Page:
Fighting with computers

Computers are not always friendly.

Sunday, July 27, 2008

Defeated by Ugly Numbers

Now I am out of Code Jam 2008.

Though I did the Text Messaging Outrage quite easily I've bet my solution to the use of the 'bc' command as a helper in Ugly Numbers for computing strings like "12123+324234+232342-234234". For these numbers it does not seem to be any need, but to be able to solve the large data set of the same problem arbitrary (or at least 40 digits) precision was a requirement. 'bc' can work with these, but unfortunately the computing speed I've got was not up to the task.

I was piping each line to 'bc' and reading the proper answer. Unfortunately it took more than half an hour on my laptop to finish calculation. I run out of time and I failed both small and large datasets.

Later on, once the contest was over and the problems were in practice mode I uploaded my solution file for the small problem and it was Correct! (too late). Still my routing for checking ugly numbers was only dealing with Java longs (n<2^63) so it was not good for the large data set.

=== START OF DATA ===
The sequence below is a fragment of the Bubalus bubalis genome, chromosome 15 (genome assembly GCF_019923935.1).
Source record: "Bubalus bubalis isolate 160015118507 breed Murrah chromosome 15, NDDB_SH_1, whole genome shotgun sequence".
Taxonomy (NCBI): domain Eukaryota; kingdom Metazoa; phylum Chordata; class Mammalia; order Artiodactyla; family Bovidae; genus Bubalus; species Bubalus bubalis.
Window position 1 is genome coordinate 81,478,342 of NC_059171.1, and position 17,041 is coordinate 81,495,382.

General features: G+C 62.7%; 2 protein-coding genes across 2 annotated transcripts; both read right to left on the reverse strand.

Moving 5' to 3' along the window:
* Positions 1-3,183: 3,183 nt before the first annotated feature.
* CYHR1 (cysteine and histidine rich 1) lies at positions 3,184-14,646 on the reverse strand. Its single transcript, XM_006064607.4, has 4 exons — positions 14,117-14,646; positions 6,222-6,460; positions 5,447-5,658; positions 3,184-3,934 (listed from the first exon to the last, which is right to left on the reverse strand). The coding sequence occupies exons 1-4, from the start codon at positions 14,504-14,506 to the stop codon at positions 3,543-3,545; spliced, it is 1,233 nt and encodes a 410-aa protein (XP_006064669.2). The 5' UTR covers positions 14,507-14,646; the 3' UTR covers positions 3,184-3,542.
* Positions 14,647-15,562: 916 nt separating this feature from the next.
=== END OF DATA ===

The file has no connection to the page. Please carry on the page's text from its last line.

Now I've changed the guts of my problem to use BigInteger class (that proved to be as slow as bc was). I'm waiting for the computing to finish with the large problem set but for 40 digits long numbers it's taking forever. This makes me think that it has to be a better way (so it's time to dig on the code submitted by others).

Ok, I've just did and I can tell you now: Mine was not a good idea! In fact I guess the universe will be long frozen before I can obtain an answer using the above depicted method.


  • At 11:55 am, Anonymous Nabil Shams said…

    I did the same mistake, my solution was to create all possible expression and then evaluate those expression, if it is an ugly number I use to increase the count.

    It took me almost 12 minutes to solve the small data set.

  • At 1:35 pm, Blogger Miguel Sánchez said…

    I've found this solution to be quite fast. Of course the code submitted to Code Jam can be downloaded for further study too.

    However a bit of number theory is still missing on my side, as I do not see how the code above does not care about addition or subtraction when processing the string and still gives the correct answer.


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